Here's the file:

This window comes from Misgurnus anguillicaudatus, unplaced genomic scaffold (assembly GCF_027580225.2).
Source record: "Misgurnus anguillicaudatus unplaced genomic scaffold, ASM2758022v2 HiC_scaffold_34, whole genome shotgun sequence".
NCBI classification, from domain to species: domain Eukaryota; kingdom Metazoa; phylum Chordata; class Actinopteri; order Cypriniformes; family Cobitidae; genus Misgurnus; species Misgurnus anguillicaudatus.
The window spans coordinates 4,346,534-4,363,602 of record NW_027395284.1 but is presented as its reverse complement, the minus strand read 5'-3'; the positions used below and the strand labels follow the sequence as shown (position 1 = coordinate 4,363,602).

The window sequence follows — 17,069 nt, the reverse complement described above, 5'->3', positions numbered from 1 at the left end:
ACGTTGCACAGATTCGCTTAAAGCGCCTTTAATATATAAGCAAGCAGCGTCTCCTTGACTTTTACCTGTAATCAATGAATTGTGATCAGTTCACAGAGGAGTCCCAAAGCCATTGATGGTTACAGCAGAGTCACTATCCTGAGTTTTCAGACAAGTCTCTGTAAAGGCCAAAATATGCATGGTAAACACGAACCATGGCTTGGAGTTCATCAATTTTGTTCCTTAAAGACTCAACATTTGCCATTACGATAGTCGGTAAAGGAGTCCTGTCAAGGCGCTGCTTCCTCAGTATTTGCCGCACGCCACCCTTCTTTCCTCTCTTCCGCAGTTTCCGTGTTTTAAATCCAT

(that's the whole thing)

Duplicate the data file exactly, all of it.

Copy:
This window comes from Misgurnus anguillicaudatus, unplaced genomic scaffold (assembly GCF_027580225.2).
Source record: "Misgurnus anguillicaudatus unplaced genomic scaffold, ASM2758022v2 HiC_scaffold_34, whole genome shotgun sequence".
NCBI classification, from domain to species: domain Eukaryota; kingdom Metazoa; phylum Chordata; class Actinopteri; order Cypriniformes; family Cobitidae; genus Misgurnus; species Misgurnus anguillicaudatus.
The window spans coordinates 4,346,534-4,363,602 of record NW_027395284.1 but is presented as its reverse complement, the minus strand read 5'-3'; the positions used below and the strand labels follow the sequence as shown (position 1 = coordinate 4,363,602).

The window sequence follows — 17,069 nt, the reverse complement described above, 5'->3', positions numbered from 1 at the left end:
ACGTTGCACAGATTCGCTTAAAGCGCCTTTAATATATAAGCAAGCAGCGTCTCCTTGACTTTTACCTGTAATCAATGAATTGTGATCAGTTCACAGAGGAGTCCCAAAGCCATTGATGGTTACAGCAGAGTCACTATCCTGAGTTTTCAGACAAGTCTCTGTAAAGGCCAAAATATGCATGGTAAACACGAACCATGGCTTGGAGTTCATCAATTTTGTTCCTTAAAGACTCAACATTTGCCATTACGATAGTCGGTAAAGGAGTCCTGTCAAGGCGCTGCTTCCTCAGTATTTGCCGCACGCCACCCTTCTTTCCTCTCTTCCGCAGTTTCCGTGTTTTAAATCCAT